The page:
By Esther KamedeCenter for Health, Human Rights and Development

World health day | 7 April 2021

“The COVID-19 pandemic has been a stark and painful reminder that nobody is safe until everyone is safe”.

The Pandemic Century!

On March 11, 2020 the World Health Organization declared the novel coronavirus (COVID-19) outbreak a global pandemic. Just weeks later, we went from sharing memes and jokes about the virus to actually experiencing a life-altering year that globally turned our lives upside down. On 1st April, announcements came in of a 14day nationwide lockdown. We now went to staying and working from home, pulling our children out of school, getting scared of dying, business loss and very steep falls in income.

More than a year later, the virus continues to plague the world with new deadly variants in sight, novel viruses should never be taken lightly; this one is highly infectious yet often causes no symptoms for some time. It also deepened vulnerabilities and inequalities including cracks in our health systems especially the unpreparedness and response in dealing with a pandemic. At this point the sign of hope are vaccines!-the key to overcoming the pandemic. Vaccines stimulate our immune system to produce immunity to a specific disease, protecting and preventing us from disease. This is what makes vaccines and immunization such powerful medicine and such an essential public good for all. Governments are responsible for managing public health crisis in line with human rights and fundamental freedoms. When it comes to vaccination, this involves ensuring that everyone, without discrimination, is offered a fair opportunity to receive a safe and effective vaccine.

Uganda receives its Vaccines!

On 5th March, 2021 Uganda received 864,000 doses of the AstraZeneca COVID-19 vaccine, from the global COVAX facility-that aims to ensure even low income countries have access to the vaccines. On 10th March launched its mass COVID-19 vaccination program, joining a host of countries in Africa to initiate the inoculation. Each phase is planned to cover 20 per cent of the population – approximately 4.38 million people, 20% is not enough, 60% would suffice this means low income countries may not realize equitable access to Vaccines. A number of determinants come into play for example the cost of the vaccines, buying vaccines for 90% of Uganda’s population would plunge the economy into borrowing and further debt .The Auditor General warned that by 2022, the country’s debt would be unsustainable. This cost would also deplete the 32.8%bn budget allocated to the health sector for the entire fiscal year, also the surplus doses from high income economies could be enough to inoculate 90% of the population.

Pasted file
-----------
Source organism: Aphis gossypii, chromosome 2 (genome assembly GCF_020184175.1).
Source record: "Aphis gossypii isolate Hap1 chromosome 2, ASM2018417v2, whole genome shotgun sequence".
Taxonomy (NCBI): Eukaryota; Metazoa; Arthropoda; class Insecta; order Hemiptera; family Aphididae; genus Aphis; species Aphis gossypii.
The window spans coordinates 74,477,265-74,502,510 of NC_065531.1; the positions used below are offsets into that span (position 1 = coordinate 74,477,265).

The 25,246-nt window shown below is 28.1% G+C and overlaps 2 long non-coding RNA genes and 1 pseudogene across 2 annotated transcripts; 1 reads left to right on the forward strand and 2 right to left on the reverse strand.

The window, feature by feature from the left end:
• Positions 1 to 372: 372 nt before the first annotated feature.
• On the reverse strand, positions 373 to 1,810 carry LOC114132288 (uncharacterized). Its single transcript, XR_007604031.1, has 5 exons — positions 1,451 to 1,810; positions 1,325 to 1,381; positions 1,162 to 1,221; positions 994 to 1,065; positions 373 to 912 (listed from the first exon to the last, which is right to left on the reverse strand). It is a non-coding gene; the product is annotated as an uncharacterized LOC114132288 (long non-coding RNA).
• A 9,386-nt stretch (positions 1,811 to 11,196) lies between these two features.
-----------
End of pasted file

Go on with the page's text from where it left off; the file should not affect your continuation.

The world has two economies!

We have two economies, the wealthy economies-high income and the poor economies-low income, this partially explains the inequities in vaccine distribution. The low income countries cannot afford vaccine equity. For example Aljazeera reported rich countries have bought more than half of the world coronavirus vaccines and are estimated to have received 90% of the delivered vaccines in sharp contrast, 9 out of ten people in poor nations may not get vaccinated. Africa has secured a meagre 300m doses of the vaccine for its population of 1.3bn people!

This World Health Day, the pandemic is still with us and its devastating impact. We hold the hope that as we fight to overcome the COVID-19 pandemic together, we are better prepared for future generations and learn from the incredible human ability to drive change and innovation even in a pandemic. We take home that ensuring universal and equitable access to safe, efficacious and affordable vaccines and medicine is building a fairer and healthier world together.

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